Good at tech, bad at fin. Unfortunately, this turns out to be true more often than you’d expect.
One of the long-standing misconceptions about tech companies is that it’s all about the tech. I actually think it’s the “x” within the brackets in [x]tech companies that is hard.
If you’re an edtech, it’s all about education. If you’re a healthtech, it’s all about the health. Tech is a multiplier, a catalyzer, a disruptor, an automator, a time-saver — but it’s usually more of a means, rather than an end. Same thing with fintech. It turns out the fin in fintech is not easy. Fintechs are in the financial services business, meaning part of their core competencies are AML, KYC, risk management, compliance, and legal. I’d argue that the tech is hard, the fin is hard, and getting both right is the hardest.
I saw this in the regtech I ran for several years. The reg we were in had highly technical regulations (hundreds of pages -- and different for every country), a boatload of its own acronyms and language, and a very risk-adverse culture (sound familiar?). It was of utmost importance to get to the root of the problems that every day practitioners faced — some would argue this is the essence of finding product-market fit. Albert Einstein once said, “If I had an hour to solve a problem I’d spend 55 minutes thinking about the problem and 5 minutes thinking about solutions.”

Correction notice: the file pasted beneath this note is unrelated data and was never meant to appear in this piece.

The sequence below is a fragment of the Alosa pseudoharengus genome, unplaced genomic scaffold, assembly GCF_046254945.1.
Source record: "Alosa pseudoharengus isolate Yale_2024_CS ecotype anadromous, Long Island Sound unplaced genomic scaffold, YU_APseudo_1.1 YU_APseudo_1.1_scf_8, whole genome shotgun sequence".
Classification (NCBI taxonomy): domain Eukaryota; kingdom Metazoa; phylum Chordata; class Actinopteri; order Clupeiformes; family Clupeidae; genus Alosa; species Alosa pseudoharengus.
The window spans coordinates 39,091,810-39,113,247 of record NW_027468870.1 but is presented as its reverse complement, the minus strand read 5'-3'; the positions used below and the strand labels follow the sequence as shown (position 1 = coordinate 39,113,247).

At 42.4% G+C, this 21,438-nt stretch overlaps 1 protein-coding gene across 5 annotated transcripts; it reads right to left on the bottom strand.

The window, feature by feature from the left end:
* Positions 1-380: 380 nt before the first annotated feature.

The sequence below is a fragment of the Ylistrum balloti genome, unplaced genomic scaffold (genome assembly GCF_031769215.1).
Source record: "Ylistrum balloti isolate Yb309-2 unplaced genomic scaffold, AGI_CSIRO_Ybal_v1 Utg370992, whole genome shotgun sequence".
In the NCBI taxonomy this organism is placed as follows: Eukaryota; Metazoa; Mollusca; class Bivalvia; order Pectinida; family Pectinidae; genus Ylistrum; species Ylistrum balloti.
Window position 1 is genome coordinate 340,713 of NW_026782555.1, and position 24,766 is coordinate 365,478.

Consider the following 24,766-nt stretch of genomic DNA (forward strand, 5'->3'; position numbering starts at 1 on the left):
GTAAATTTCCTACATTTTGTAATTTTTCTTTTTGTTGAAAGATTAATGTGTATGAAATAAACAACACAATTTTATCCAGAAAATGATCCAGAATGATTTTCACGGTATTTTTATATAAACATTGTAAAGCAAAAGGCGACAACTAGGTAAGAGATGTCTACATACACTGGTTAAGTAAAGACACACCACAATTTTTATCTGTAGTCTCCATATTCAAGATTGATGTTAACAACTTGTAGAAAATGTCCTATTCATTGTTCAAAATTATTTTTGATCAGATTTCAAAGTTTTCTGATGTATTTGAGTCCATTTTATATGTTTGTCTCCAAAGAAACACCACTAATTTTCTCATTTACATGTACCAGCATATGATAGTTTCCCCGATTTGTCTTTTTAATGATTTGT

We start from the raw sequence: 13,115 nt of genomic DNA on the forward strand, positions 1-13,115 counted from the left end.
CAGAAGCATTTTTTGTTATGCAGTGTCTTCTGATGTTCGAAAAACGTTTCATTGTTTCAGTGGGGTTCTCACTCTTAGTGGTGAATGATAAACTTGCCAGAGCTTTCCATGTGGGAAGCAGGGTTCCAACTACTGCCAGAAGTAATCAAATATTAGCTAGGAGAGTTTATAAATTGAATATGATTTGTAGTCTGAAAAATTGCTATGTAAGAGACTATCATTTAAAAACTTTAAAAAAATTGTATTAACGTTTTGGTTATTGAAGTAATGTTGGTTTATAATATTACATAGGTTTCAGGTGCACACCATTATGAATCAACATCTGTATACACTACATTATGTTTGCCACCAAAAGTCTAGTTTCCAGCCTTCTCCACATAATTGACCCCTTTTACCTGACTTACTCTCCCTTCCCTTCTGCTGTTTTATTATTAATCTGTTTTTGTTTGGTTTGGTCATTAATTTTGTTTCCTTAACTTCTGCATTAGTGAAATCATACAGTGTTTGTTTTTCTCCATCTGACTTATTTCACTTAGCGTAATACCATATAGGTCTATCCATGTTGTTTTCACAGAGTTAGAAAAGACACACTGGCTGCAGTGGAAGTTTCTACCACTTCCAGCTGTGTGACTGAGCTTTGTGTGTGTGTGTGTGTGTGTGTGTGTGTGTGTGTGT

The most common mistakes fintechs make:
Solving the wrong problem. Automating a bad process. Trying to solve a symptom of a problem rather than the root of the problem. Jumping to the solution before understanding the problem.
Minimizing the nuances of the fin. Downplaying regulators always trying to “get in our way” — no! They are doing their jobs. Not paying attention to the bread and butter of finance — risk management, compliance, AML. If you’re a digital lender, you need to be as good — or better — than banks at credit risk management. If you’re a payments provider, your KYC / AML processes… You get the picture.
“Break things fast” in a culture where 100% compliance is needed. Every moment of downtime in some regulated industries needs to be reported to the regulator.
The best companies (tech or not!):
— Know their customers' pain points so well — maybe even better than the customers know themselves sometimes.
— Build for those customers — even better, they build with those customers.
— Create internal cultures that allow for the speed / innovation / disruptive force of tech to meld seamlessly into the cautious / systematic / process-oriented culture of the [X]. It usually starts with the leaders of both teams having respect for each other and fully appreciating the other team's value.
What have you seen in this area?